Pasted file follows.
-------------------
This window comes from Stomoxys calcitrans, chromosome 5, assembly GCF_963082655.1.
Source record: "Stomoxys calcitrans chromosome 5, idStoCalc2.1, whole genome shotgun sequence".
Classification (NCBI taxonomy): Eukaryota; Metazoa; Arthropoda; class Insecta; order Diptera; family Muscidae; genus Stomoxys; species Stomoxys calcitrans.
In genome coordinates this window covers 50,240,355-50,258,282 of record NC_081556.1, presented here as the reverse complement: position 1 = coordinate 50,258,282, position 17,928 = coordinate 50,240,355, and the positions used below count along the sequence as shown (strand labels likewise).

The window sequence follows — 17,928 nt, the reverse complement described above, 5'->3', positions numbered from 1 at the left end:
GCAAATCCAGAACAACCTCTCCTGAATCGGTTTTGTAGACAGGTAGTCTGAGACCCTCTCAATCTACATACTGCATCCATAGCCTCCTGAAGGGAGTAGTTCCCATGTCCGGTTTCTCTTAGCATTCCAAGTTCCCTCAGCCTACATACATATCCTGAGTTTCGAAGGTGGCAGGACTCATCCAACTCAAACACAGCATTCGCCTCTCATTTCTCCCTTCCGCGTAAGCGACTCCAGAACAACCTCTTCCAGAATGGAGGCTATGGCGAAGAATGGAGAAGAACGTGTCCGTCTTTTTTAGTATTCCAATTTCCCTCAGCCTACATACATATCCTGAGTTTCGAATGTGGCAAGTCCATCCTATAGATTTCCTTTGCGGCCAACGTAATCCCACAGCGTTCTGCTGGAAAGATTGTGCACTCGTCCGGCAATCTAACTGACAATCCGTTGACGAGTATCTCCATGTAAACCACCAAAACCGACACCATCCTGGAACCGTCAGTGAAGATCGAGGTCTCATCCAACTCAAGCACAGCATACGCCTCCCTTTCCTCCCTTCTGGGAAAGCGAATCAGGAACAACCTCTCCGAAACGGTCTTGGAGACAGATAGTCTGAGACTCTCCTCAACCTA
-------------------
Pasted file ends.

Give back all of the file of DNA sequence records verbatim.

This window comes from Stomoxys calcitrans, chromosome 5, assembly GCF_963082655.1.
Source record: "Stomoxys calcitrans chromosome 5, idStoCalc2.1, whole genome shotgun sequence".
Classification (NCBI taxonomy): Eukaryota; Metazoa; Arthropoda; class Insecta; order Diptera; family Muscidae; genus Stomoxys; species Stomoxys calcitrans.
In genome coordinates this window covers 50,240,355-50,258,282 of record NC_081556.1, presented here as the reverse complement: position 1 = coordinate 50,258,282, position 17,928 = coordinate 50,240,355, and the positions used below count along the sequence as shown (strand labels likewise).

The window sequence follows — 17,928 nt, the reverse complement described above, 5'->3', positions numbered from 1 at the left end:
GCAAATCCAGAACAACCTCTCCTGAATCGGTTTTGTAGACAGGTAGTCTGAGACCCTCTCAATCTACATACTGCATCCATAGCCTCCTGAAGGGAGTAGTTCCCATGTCCGGTTTCTCTTAGCATTCCAAGTTCCCTCAGCCTACATACATATCCTGAGTTTCGAAGGTGGCAGGACTCATCCAACTCAAACACAGCATTCGCCTCTCATTTCTCCCTTCCGCGTAAGCGACTCCAGAACAACCTCTTCCAGAATGGAGGCTATGGCGAAGAATGGAGAAGAACGTGTCCGTCTTTTTTAGTATTCCAATTTCCCTCAGCCTACATACATATCCTGAGTTTCGAATGTGGCAAGTCCATCCTATAGATTTCCTTTGCGGCCAACGTAATCCCACAGCGTTCTGCTGGAAAGATTGTGCACTCGTCCGGCAATCTAACTGACAATCCGTTGACGAGTATCTCCATGTAAACCACCAAAACCGACACCATCCTGGAACCGTCAGTGAAGATCGAGGTCTCATCCAACTCAAGCACAGCATACGCCTCCCTTTCCTCCCTTCTGGGAAAGCGAATCAGGAACAACCTCTCCGAAACGGTCTTGGAGACAGATAGTCTGAGACTCTCCTCAACCTA